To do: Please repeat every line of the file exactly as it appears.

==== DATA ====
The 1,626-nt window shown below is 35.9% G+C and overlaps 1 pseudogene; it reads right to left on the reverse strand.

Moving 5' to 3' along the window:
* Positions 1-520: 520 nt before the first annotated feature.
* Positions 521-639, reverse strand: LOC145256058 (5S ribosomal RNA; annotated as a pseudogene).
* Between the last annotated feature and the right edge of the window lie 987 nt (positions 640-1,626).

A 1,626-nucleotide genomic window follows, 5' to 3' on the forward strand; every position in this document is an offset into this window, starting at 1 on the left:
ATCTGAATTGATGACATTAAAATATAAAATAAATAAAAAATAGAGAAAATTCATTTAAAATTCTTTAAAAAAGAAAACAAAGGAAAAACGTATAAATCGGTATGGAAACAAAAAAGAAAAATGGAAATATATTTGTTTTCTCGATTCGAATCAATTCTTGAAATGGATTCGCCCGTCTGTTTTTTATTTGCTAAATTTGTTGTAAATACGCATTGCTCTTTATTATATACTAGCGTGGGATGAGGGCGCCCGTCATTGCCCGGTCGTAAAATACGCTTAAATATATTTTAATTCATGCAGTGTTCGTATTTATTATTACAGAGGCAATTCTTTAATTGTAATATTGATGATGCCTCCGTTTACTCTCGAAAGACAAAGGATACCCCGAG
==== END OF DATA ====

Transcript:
The 1,626-nt window shown below is 35.9% G+C and overlaps 1 pseudogene; it reads right to left on the reverse strand.

Moving 5' to 3' along the window:
* Positions 1-520: 520 nt before the first annotated feature.
* Positions 521-639, reverse strand: LOC145256058 (5S ribosomal RNA; annotated as a pseudogene).
* Between the last annotated feature and the right edge of the window lie 987 nt (positions 640-1,626).

A 1,626-nucleotide genomic window follows, 5' to 3' on the forward strand; every position in this document is an offset into this window, starting at 1 on the left:
ATCTGAATTGATGACATTAAAATATAAAATAAATAAAAAATAGAGAAAATTCATTTAAAATTCTTTAAAAAAGAAAACAAAGGAAAAACGTATAAATCGGTATGGAAACAAAAAAGAAAAATGGAAATATATTTGTTTTCTCGATTCGAATCAATTCTTGAAATGGATTCGCCCGTCTGTTTTTTATTTGCTAAATTTGTTGTAAATACGCATTGCTCTTTATTATATACTAGCGTGGGATGAGGGCGCCCGTCATTGCCCGGTCGTAAAATACGCTTAAATATATTTTAATTCATGCAGTGTTCGTATTTATTATTACAGAGGCAATTCTTTAATTGTAATATTGATGATGCCTCCGTTTACTCTCGAAAGACAAAGGATACCCCGAG